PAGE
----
People struggling to buy a home could soon be given the opportunity to co-own a property with a bank or government agency to make it more affordable.
A shared equity scheme, which is being considered by the Government, could save first-home buyers up to $100 a week compared to a commercial mortgage.
Officials have begun work on the policy, though it is not expected to be in Thursday's Budget.
Under its Kiwibuild programme, the Government is planning to build 10,000 houses a year, which will be sold at up to $650,000 to first home buyers.
Housing Minister Phil Twyford said that price was still out of reach of a large portion of the population.
"I've got officials working on shared equity because we know that even the Kiwibuild price brackets are not affordable for lots of people," he said.
"There's no way they could take on a $600,000 mortgage – a $400,000 mortgage, maybe, then you'd get a much bigger group of people."
The shared equity scheme would allow a third party such as a bank or a government agency to co-own a property by taking on a share of the mortgage. That would reduce the owner's deposit and weekly mortgage payments.
The owner could then buy the remaining share off the third party when they could afford to, including any capital gains.
It appears that if the scheme goes ahead, it would be limited to first home buyers on a modest income.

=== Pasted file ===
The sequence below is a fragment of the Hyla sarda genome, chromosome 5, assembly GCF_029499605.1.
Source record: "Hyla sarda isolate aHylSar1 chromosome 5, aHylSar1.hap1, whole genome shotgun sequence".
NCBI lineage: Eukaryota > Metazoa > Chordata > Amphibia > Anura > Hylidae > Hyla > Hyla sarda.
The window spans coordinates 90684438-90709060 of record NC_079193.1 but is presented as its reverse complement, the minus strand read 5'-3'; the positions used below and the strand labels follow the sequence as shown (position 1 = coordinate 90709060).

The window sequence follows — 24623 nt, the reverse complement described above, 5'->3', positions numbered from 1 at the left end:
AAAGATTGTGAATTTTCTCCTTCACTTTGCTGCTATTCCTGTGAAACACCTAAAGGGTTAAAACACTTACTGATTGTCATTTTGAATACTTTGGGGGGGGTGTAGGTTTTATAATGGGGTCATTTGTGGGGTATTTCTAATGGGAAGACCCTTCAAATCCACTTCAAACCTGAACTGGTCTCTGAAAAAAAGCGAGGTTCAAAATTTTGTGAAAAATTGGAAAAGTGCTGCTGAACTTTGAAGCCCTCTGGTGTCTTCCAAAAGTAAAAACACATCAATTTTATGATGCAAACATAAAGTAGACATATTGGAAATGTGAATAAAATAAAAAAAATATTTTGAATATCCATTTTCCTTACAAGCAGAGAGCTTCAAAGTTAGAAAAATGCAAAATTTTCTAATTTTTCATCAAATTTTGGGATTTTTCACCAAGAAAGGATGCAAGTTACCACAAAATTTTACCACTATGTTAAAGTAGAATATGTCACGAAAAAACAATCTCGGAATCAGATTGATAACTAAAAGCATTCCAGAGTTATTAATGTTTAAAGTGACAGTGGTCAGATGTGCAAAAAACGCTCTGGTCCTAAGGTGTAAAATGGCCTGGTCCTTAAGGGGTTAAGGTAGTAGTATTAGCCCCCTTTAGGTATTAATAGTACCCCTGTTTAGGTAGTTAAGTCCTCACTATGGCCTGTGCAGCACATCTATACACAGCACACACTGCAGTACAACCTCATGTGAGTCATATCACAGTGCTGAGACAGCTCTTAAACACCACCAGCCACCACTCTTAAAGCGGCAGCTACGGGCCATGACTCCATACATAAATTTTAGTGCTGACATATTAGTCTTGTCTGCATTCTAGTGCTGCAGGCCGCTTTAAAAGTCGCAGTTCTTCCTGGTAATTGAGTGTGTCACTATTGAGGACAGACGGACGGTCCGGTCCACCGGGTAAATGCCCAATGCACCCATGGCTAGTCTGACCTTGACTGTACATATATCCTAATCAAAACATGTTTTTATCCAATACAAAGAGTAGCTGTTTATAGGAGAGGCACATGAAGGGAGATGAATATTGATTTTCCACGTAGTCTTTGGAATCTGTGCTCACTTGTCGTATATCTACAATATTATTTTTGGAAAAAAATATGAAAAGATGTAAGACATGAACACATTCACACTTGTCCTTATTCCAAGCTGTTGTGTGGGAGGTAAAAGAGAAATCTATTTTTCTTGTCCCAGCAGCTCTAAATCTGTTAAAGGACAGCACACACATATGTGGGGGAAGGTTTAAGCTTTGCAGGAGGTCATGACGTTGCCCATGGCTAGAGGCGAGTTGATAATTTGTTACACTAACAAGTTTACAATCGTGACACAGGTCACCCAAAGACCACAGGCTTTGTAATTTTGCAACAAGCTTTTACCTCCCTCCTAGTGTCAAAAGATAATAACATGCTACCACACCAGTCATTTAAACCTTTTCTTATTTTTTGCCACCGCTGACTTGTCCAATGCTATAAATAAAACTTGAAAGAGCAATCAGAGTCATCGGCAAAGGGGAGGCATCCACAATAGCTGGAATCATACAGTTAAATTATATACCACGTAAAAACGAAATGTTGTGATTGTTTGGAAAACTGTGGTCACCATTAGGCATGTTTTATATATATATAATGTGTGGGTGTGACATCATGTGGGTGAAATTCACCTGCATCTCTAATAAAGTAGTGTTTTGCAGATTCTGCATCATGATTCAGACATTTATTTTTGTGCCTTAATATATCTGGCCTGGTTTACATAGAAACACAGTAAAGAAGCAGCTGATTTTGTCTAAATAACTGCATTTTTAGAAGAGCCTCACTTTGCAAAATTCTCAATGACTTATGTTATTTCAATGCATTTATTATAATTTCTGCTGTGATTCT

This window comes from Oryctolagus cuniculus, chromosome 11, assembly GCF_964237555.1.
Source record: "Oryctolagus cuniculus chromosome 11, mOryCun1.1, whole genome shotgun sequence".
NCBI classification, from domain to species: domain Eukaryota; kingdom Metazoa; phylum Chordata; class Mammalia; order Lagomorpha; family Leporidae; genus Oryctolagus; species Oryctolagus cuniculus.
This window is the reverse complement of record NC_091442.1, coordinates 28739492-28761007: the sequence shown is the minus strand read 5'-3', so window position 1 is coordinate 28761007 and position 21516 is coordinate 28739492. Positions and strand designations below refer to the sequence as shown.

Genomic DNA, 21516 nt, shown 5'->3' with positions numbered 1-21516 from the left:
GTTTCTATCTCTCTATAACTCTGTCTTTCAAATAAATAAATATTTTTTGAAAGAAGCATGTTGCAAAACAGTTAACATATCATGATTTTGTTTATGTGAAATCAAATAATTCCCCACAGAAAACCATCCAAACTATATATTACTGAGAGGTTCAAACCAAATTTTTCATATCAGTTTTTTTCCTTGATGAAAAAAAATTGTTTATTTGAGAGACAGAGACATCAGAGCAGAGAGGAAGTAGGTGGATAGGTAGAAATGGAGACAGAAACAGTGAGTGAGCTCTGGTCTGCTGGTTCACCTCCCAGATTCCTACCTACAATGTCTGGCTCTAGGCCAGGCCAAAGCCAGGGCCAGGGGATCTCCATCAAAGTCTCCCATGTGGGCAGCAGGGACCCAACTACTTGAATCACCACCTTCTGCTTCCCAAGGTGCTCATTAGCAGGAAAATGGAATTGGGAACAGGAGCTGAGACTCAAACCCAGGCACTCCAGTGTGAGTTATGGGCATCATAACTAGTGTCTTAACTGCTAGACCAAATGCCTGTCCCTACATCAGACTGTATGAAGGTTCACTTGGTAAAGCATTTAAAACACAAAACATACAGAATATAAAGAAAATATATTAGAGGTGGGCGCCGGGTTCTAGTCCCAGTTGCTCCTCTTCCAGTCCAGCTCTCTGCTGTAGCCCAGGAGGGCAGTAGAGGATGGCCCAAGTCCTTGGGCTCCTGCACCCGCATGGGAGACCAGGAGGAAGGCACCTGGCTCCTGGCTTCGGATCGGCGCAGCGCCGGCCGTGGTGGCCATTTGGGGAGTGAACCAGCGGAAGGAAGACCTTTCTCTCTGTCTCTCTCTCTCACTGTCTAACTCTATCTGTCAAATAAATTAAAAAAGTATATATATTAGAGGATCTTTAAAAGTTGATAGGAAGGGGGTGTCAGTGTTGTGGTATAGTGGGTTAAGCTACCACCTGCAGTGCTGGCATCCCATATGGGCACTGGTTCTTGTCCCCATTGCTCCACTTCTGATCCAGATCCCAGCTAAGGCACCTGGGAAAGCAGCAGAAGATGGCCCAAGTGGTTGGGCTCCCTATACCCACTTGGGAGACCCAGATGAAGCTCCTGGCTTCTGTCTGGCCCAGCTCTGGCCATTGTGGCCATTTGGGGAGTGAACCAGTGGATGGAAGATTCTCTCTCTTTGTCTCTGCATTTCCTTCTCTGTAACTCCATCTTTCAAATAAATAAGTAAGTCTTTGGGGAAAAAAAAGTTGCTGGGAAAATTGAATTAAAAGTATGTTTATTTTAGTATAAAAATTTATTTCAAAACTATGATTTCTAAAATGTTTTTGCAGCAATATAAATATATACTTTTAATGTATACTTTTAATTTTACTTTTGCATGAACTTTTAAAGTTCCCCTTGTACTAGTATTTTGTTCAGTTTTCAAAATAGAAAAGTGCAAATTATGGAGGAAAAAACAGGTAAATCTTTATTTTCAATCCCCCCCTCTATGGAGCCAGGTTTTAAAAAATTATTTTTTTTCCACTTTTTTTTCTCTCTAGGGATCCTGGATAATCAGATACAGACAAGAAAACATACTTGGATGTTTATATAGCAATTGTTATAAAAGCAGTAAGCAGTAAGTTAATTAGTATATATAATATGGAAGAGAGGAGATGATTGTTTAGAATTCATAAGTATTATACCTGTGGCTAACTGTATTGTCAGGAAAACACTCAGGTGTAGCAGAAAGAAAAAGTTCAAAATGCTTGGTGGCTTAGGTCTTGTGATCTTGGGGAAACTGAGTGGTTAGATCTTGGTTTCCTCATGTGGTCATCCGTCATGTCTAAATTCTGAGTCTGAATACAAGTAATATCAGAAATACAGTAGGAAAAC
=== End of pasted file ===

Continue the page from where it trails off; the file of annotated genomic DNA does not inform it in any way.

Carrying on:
Twyford said one of the key obstacles would be financing the scheme. The Government is in talks with banks about whether they would be interested in putting up capital for it.
Labour's confidence and supply agreement with the Green Party includes a commitment to investigate progressive home ownership models such as shared equity.
The Greens' version of the scheme, which it called rent-to-own, would require participants to make weekly payments of no more than 30 per cent of their income to the Crown, which would co-own the house.
Part of that payment would cover the Crown's costs, and the rest would go into paying off the home. The Greens estimated that the payments would be $100 lower a week than an ordinary mortgage.
Twyford said a shared equity scheme would sit alongside the HomeStart grants introduced by the National Government, which gave first home buyers on modest incomes up to $20,000 towards a deposit.
Those grants had not been effective in Auckland and Queenstown because there were too few houses available below the HomeStart price cap of $650,000.
The consideration of innovative ownership models comes as Labour has been forced to lift its prices for homes built through Kiwibuild.
It had initially promised to build houses for between $500,000 and $600,000. They will now be priced according to the number of bedrooms, and three-bedroom homes will be sold for $650,000 – higher than promised during the election.
National Party housing spokeswoman Judith Collins was critical of the way the Government lifted the Kiwibuild prices, saying today that the higher thresholds had been quietly included in tender documents to developers.
Shared equity schemes have already proven successful in the community housing sector.
One of the largest providers, the NZ Housing Foundation, offers a co-ownership scheme to households earning between $65,000 and $95,000 a year and holds on to 30 per cent of the home.